A one-year extension of the U.S. Build America Bond program, the fastest-growing segment of the $2.8 trillion municipal-debt market, was included in a Senate bill to maintain expiring tax cuts for middle-income Americans.
In the latest move to keep the subsidy alive, U.S. Senate Finance Committee Chairman Max Baucus, a Montana Democrat, included it with extensions of dozens of other tax breaks set to end. A continuation of the bond program hadn’t been contained in previous bills to prolong the income-tax cuts, the dominant issue facing Congress before the current session concludes.
The subsidy, which expires Dec. 31, was created by President Barack Obama’s 2009 economic-stimulus plan. More than $173.5 billion of the taxable securities have been sold, according to data compiled by Bloomberg. The U.S. pays 35 percent of the interest costs on the debt. The Senate bill would cut that rate to 32 percent. Republicans may oppose the measure because it doesn’t extend breaks for the wealthiest taxpayers.
“It still all hinges on whether the president and Republicans in the Senate reach some kind of deal,” said Jim Currie, the director of federal relations for the Lexington, Kentucky-based National Association of State Treasurers.
There’s no guarantee the provision won’t be dropped later, Currie said by telephone from his Washington office. “The Senate rules are that there are no rules,” he said. “They can pretty much do whatever they want.”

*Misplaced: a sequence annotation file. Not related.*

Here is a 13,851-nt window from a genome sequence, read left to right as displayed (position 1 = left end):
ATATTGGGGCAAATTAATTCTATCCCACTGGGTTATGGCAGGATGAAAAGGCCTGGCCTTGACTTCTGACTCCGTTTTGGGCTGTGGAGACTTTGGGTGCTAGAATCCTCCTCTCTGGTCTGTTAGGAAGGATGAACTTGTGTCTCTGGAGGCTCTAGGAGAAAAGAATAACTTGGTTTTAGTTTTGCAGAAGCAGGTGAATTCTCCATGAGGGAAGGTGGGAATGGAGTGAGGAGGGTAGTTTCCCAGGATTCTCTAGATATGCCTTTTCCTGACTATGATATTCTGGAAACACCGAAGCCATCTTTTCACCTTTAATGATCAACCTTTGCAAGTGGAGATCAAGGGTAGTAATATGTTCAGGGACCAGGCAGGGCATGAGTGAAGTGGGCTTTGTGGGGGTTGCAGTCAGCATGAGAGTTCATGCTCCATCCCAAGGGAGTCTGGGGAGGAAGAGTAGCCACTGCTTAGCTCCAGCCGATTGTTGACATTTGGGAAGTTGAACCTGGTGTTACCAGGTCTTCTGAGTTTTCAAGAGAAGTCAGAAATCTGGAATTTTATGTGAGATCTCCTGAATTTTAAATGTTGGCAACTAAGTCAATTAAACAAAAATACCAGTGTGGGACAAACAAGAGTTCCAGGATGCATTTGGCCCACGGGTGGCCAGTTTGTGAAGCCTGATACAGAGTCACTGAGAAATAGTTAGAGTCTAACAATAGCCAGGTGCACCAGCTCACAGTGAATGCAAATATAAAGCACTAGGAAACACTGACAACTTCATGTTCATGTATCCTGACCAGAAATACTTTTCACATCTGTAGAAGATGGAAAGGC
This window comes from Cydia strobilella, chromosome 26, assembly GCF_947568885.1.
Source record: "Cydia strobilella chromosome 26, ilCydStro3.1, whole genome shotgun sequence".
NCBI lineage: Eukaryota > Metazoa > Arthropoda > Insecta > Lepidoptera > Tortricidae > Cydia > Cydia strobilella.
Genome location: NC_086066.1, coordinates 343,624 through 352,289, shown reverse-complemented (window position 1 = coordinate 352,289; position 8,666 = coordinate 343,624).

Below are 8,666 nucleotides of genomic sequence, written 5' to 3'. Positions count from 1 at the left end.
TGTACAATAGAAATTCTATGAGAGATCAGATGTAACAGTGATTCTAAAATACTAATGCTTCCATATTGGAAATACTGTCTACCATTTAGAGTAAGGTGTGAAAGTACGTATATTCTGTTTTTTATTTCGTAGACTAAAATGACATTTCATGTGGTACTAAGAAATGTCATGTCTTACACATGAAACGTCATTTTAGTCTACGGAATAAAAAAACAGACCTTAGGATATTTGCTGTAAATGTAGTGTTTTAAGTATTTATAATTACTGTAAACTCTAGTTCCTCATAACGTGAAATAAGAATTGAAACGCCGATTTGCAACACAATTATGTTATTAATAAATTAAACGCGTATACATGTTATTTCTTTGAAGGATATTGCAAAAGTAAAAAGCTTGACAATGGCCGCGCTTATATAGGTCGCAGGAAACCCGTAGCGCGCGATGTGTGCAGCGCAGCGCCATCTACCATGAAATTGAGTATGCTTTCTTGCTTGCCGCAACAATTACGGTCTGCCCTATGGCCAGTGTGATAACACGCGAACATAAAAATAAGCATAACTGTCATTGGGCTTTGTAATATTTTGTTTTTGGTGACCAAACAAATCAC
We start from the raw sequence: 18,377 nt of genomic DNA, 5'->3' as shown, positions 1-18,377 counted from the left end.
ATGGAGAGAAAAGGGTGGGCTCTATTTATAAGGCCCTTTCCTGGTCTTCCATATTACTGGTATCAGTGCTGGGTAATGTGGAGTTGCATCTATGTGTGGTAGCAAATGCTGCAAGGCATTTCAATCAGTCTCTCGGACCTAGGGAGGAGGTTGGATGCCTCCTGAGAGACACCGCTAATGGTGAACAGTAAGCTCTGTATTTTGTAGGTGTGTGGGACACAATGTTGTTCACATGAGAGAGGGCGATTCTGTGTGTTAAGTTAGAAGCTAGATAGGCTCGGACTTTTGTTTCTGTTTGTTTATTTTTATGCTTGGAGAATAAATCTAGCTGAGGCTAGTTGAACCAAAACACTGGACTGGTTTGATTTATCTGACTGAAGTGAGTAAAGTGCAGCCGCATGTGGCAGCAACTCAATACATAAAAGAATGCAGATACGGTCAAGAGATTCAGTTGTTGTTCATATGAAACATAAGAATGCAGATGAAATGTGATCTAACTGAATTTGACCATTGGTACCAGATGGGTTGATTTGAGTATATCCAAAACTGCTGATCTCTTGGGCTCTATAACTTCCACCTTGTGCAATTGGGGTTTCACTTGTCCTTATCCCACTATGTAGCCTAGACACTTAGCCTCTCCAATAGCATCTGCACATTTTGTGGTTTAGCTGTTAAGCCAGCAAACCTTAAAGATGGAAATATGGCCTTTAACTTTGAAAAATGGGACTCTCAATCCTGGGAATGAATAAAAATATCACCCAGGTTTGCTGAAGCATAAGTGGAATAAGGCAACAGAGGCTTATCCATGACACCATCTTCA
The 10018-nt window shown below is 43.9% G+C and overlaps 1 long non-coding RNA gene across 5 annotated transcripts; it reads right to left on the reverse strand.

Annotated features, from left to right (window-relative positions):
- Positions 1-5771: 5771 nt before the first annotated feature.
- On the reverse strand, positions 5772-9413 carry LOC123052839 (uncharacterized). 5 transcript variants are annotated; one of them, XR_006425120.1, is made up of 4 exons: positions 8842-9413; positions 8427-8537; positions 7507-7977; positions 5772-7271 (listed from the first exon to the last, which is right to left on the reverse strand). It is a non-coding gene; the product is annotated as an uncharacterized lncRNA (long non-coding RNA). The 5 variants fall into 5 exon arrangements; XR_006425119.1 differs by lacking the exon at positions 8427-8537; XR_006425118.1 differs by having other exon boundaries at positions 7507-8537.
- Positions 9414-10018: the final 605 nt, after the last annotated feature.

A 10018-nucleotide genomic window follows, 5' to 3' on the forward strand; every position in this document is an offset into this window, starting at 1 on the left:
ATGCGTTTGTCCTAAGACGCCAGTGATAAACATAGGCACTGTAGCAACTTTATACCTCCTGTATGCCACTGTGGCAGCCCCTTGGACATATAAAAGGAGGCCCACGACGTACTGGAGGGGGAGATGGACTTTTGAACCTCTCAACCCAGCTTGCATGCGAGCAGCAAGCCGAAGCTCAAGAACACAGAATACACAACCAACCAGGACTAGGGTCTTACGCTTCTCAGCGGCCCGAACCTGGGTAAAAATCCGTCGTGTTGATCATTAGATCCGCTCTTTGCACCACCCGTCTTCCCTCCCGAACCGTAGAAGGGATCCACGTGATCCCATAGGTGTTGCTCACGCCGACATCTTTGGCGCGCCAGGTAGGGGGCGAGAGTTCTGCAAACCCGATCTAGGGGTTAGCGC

Republicans have insisted that tax cuts enacted during President George W. Bush’s first term be extended across the board. They may have enough Senate votes to stall passage of the bill unless it is changed to include levies that apply to couples with incomes of more than $250,000 a year.
With Republicans poised to take control of the House of Representatives in January, local governments, banks and other advocates of the bond program are pressing to have it extended in the current, so-called lame-duck session.
Republicans including U.S. Representative David Camp, who is in line to become chairman of the tax-writing Ways & Means Committee, have been critical of spending under Obama’s $814 billion stimulus package. Democrats, who now control the House, have passed measures to prolong the Build America program, only to see the bills stall in the Senate.
Speculation that the program would lapse has weighed on the municipal bond market because of concern that its demise would boost the amount of money state and local governments raise with traditional tax-exempt debt. Like taxable corporate bonds, Build Americas carry higher interest rates, making them attractive to investors beyond those seeking a shelter from U.S. income taxes.